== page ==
Olmo Omerzu • Director
"Primarily, I concentrated on the characters, which I wanted to use as a sort of viewfinder"
by Martin Kudláč
- KARLOVY VARY 2018: Cineuropa talked to Czech director Olmo Omerzu about Winter Flies and the different approach he adopted when making the film
Slovenian-born FAMU graduate Olmo Omerzu unveiled his latest work, Winter Flies [+see also:
interview: Olmo Omerzu
film profile], in the main competition of the Karlovy Vary International Film Festival and managed to add another prize to his trophy cabinet, the Best Director Award. His latest offering marks a slight departure compared to his previous films, which the director addressed in a discussion with Cineuropa.
Cineuropa: Winter Flies revolves around the coming-of-age conventions that appeared in your previous films. What attracts you to this kind of story?
Olmo Omerzu: In this case, I did not write the script; it was Petr Pýcha. He sent me the first draft because he saw A Night Too Young [+see also:
interview: Jiří Konečný
film profile] and liked my work with the protagonists. And since my previous film, I have grown a bit tired of working with young, non-professional actors. But what I liked about the story was the children’s world, and I did not get the feeling that the script was written by an adult from an outsider’s perspective. What really attracted me to the project was the fact that with my previous films, I knew what those movies would look like; I had everything under control. But with this one, I knew things wouldn’t work out if we didn’t give the young protagonists some space. I worked like a sort of curator who had some things ready, but not everything. There might be some aspects of the coming-of-age genre in Winter Flies, but first and foremost, I concentrated on the characters, which I wanted to use as a sort of viewfinder, and the story was supposed to be based entirely on the children’s world.
When you say you did not write the script, did you revise it at any point?
Petr Pýcha, the author, and I worked on the script together in the sense that we tweaked the dramaturgy of it. I wanted to adopt a different approach for this project, working more intensively with rehearsals and improvisation, so whenever something came up, I called Petr to tell him and to talk about how we could fit it into the script because I wanted to focus entirely on these two particular boys and to get them fully into the script. In a way, the film is also a portrait of them. But I also wanted to capture the topic of the camaraderie between these two boys who are completely different and how it transpires that this kind of camaraderie is possible even when you have such different characters. At their ages, 12 and 14, there are no labels or barriers, and their sense of freedom is much greater.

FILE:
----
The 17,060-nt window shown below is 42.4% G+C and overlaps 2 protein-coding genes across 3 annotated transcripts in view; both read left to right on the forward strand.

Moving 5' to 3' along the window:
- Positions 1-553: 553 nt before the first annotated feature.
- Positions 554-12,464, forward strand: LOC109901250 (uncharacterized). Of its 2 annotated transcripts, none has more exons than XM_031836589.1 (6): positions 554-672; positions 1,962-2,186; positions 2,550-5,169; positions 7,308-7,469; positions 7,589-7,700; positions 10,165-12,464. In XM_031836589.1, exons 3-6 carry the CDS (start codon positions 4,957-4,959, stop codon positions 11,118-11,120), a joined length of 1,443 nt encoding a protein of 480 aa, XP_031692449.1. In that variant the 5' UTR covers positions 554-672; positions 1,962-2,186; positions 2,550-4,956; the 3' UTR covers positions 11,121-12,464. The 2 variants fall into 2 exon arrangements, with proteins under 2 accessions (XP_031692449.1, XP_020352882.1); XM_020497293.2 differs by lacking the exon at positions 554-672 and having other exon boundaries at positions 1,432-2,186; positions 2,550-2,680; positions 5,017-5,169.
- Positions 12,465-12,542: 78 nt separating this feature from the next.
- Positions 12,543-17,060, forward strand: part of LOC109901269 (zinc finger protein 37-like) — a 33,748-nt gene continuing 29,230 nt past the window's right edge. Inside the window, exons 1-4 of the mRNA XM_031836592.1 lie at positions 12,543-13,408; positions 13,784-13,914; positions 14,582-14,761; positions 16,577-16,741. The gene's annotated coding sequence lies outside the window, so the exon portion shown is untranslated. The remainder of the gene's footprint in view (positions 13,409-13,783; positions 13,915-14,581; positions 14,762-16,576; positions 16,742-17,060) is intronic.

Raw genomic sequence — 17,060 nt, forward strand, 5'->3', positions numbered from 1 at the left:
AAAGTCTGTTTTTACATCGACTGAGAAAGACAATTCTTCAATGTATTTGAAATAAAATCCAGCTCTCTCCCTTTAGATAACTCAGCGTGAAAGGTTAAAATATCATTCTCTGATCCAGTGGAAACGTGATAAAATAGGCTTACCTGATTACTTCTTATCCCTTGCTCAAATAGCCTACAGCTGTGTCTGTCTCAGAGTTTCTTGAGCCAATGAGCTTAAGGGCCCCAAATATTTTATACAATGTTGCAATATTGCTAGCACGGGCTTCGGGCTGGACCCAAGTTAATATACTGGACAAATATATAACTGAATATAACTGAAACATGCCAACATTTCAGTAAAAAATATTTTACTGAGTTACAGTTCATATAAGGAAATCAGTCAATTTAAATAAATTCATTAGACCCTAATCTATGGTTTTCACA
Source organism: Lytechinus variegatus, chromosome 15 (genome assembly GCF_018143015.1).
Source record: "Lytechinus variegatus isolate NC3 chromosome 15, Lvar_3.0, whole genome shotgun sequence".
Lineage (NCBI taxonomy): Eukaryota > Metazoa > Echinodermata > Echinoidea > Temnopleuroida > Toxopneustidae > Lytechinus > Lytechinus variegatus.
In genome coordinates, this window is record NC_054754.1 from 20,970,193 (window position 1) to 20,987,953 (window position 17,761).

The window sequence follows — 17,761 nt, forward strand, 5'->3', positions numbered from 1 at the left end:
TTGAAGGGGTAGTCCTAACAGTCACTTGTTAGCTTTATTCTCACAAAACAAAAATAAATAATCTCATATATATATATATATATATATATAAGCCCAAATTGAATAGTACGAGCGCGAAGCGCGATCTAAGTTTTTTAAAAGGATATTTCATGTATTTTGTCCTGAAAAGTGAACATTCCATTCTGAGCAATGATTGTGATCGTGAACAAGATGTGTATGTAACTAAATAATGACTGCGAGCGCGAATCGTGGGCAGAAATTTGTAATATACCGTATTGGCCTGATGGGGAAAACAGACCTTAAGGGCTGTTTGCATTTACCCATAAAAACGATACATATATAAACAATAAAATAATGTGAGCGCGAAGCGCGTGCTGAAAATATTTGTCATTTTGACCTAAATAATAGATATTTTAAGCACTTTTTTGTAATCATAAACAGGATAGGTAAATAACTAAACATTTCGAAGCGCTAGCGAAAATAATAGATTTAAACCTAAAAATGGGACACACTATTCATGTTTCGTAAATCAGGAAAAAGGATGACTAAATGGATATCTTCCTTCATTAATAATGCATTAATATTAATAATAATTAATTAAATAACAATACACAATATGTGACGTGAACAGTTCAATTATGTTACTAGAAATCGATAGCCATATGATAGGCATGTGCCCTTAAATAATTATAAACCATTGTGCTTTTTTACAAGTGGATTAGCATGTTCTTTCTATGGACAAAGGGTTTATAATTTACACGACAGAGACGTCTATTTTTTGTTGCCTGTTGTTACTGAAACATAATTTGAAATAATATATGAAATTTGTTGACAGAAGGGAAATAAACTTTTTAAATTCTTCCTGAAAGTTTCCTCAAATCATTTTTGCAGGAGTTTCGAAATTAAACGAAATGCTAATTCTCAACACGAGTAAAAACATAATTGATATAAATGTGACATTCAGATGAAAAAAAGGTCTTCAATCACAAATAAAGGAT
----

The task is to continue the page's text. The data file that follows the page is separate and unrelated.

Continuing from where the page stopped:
You describe the creative process on the project as fluid. Is this the reason why the title also kept changing (Jackdaws on the Road, Zigi Zigi Boom)?
The early version of the script was called Jackdaws on the Road because we were working with the motif of jackdaws in the plot. What I find interesting in the English title, Winter Flies, is the ambiguity. On one hand, the title refers to the flies that play a certain role in the story, and on the other hand, it also emphasises the season during which the story is set. However, the ambiguity is not preserved in the Czech title, which would translate as the very specific Everything Will Be. That is tied more to the finale of the film and refers to what will happen to the boys in a couple of years.
When you were presenting the film, you mentioned that it also deals with latent homosexuality.
I am not sure if that was the correct term, but what I meant was the passion you feel for the world at that age, for everything – the zeal to discover absolutely everything. Sexuality at that age does not involve any kind of taboo. Partially, it is also formed by the things they hear; it’s the product of those macho comments that the boys make. Some sexual tendencies do appear – some heterosexual, some homosexual – so it is a sexuality that is unformed. And that is what interested me – discovering sexuality as something new.
Are you already working on your next feature?
Petr Pýcha and I have written a short film, of approximately 30 minutes, which we will shoot in January. We are also currently finishing the script to a project called Admin that we already have in development, and we would like to start shooting it next year.
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